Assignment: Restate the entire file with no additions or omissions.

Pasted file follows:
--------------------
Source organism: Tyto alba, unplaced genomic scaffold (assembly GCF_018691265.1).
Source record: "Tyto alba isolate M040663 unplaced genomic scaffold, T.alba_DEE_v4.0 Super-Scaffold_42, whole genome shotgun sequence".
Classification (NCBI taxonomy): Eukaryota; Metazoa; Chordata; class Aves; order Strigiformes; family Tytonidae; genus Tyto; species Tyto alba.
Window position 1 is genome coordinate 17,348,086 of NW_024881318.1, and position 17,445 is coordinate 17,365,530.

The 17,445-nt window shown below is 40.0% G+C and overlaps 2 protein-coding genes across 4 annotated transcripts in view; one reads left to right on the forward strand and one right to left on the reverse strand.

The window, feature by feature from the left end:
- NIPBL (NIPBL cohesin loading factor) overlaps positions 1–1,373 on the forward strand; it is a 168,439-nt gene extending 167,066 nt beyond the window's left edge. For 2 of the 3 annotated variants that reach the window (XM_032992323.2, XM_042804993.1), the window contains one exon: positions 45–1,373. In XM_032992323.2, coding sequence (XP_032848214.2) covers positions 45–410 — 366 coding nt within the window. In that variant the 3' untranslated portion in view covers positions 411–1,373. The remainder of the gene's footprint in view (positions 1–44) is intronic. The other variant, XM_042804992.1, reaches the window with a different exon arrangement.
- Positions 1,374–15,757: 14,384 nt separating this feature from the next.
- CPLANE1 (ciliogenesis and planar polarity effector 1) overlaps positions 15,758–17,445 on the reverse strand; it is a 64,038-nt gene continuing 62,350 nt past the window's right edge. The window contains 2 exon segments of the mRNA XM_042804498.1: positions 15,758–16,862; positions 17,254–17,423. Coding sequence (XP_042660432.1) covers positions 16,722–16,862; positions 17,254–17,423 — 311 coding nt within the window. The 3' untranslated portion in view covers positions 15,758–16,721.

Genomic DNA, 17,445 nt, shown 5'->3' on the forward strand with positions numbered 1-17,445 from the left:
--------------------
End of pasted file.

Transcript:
Source organism: Tyto alba, unplaced genomic scaffold (assembly GCF_018691265.1).
Source record: "Tyto alba isolate M040663 unplaced genomic scaffold, T.alba_DEE_v4.0 Super-Scaffold_42, whole genome shotgun sequence".
Classification (NCBI taxonomy): Eukaryota; Metazoa; Chordata; class Aves; order Strigiformes; family Tytonidae; genus Tyto; species Tyto alba.
Window position 1 is genome coordinate 17,348,086 of NW_024881318.1, and position 17,445 is coordinate 17,365,530.

The 17,445-nt window shown below is 40.0% G+C and overlaps 2 protein-coding genes across 4 annotated transcripts in view; one reads left to right on the forward strand and one right to left on the reverse strand.

The window, feature by feature from the left end:
- NIPBL (NIPBL cohesin loading factor) overlaps positions 1–1,373 on the forward strand; it is a 168,439-nt gene extending 167,066 nt beyond the window's left edge. For 2 of the 3 annotated variants that reach the window (XM_032992323.2, XM_042804993.1), the window contains one exon: positions 45–1,373. In XM_032992323.2, coding sequence (XP_032848214.2) covers positions 45–410 — 366 coding nt within the window. In that variant the 3' untranslated portion in view covers positions 411–1,373. The remainder of the gene's footprint in view (positions 1–44) is intronic. The other variant, XM_042804992.1, reaches the window with a different exon arrangement.
- Positions 1,374–15,757: 14,384 nt separating this feature from the next.
- CPLANE1 (ciliogenesis and planar polarity effector 1) overlaps positions 15,758–17,445 on the reverse strand; it is a 64,038-nt gene continuing 62,350 nt past the window's right edge. The window contains 2 exon segments of the mRNA XM_042804498.1: positions 15,758–16,862; positions 17,254–17,423. Coding sequence (XP_042660432.1) covers positions 16,722–16,862; positions 17,254–17,423 — 311 coding nt within the window. The 3' untranslated portion in view covers positions 15,758–16,721.

Genomic DNA, 17,445 nt, shown 5'->3' on the forward strand with positions numbered 1-17,445 from the left: